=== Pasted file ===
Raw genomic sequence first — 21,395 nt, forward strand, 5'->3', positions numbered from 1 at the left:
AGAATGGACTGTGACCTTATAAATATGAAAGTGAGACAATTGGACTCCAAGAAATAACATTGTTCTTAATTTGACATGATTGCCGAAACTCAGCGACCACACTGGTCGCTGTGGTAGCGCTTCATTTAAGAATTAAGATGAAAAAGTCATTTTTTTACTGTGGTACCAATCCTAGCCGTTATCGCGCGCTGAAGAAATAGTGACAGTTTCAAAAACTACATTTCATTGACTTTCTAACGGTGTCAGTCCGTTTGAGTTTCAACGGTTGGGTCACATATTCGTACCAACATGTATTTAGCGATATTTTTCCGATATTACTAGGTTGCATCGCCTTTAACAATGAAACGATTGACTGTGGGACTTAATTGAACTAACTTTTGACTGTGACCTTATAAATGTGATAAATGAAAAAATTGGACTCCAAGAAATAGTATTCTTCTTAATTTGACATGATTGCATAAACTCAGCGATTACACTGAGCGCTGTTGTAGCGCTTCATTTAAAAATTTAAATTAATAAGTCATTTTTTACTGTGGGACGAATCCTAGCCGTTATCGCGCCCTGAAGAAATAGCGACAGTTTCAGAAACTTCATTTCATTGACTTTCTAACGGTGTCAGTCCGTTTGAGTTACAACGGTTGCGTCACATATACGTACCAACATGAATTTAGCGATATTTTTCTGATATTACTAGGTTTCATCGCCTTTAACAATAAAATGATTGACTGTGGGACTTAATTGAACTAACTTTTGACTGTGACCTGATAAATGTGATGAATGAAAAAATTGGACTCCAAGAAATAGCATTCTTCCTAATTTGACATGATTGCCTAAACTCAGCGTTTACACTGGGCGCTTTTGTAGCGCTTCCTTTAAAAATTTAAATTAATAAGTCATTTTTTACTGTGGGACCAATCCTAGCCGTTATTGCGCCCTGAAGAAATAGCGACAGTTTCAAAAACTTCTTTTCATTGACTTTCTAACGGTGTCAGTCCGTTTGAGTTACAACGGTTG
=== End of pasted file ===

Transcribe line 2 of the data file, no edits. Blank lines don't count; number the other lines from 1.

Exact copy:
AGAATGGACTGTGACCTTATAAATATGAAAGTGAGACAATTGGACTCCAAGAAATAACATTGTTCTTAATTTGACATGATTGCCGAAACTCAGCGACCACACTGGTCGCTGTGGTAGCGCTTCATTTAAGAATTAAGATGAAAAAGTCATTTTTTTACTGTGGTACCAATCCTAGCCGTTATCGCGCGCTGAAGAAATAGTGACAGTTTCAAAAACTACATTTCATTGACTTTCTAACGGTGTCAGTCCGTTTGAGTTTCAACGGTTGGGTCACATATTCGTACCAACATGTATTTAGCGATATTTTTCCGATATTACTAGGTTGCATCGCCTTTAACAATGAAACGATTGACTGTGGGACTTAATTGAACTAACTTTTGACTGTGACCTTATAAATGTGATAAATGAAAAAATTGGACTCCAAGAAATAGTATTCTTCTTAATTTGACATGATTGCATAAACTCAGCGATTACACTGAGCGCTGTTGTAGCGCTTCATTTAAAAATTTAAATTAATAAGTCATTTTTTACTGTGGGACGAATCCTAGCCGTTATCGCGCCCTGAAGAAATAGCGACAGTTTCAGAAACTTCATTTCATTGACTTTCTAACGGTGTCAGTCCGTTTGAGTTACAACGGTTGCGTCACATATACGTACCAACATGAATTTAGCGATATTTTTCTGATATTACTAGGTTTCATCGCCTTTAACAATAAAATGATTGACTGTGGGACTTAATTGAACTAACTTTTGACTGTGACCTGATAAATGTGATGAATGAAAAAATTGGACTCCAAGAAATAGCATTCTTCCTAATTTGACATGATTGCCTAAACTCAGCGTTTACACTGGGCGCTTTTGTAGCGCTTCCTTTAAAAATTTAAATTAATAAGTCATTTTTTACTGTGGGACCAATCCTAGCCGTTATTGCGCCCTGAAGAAATAGCGACAGTTTCAAAAACTTCTTTTCATTGACTTTCTAACGGTGTCAGTCCGTTTGAGTTACAACGGTTG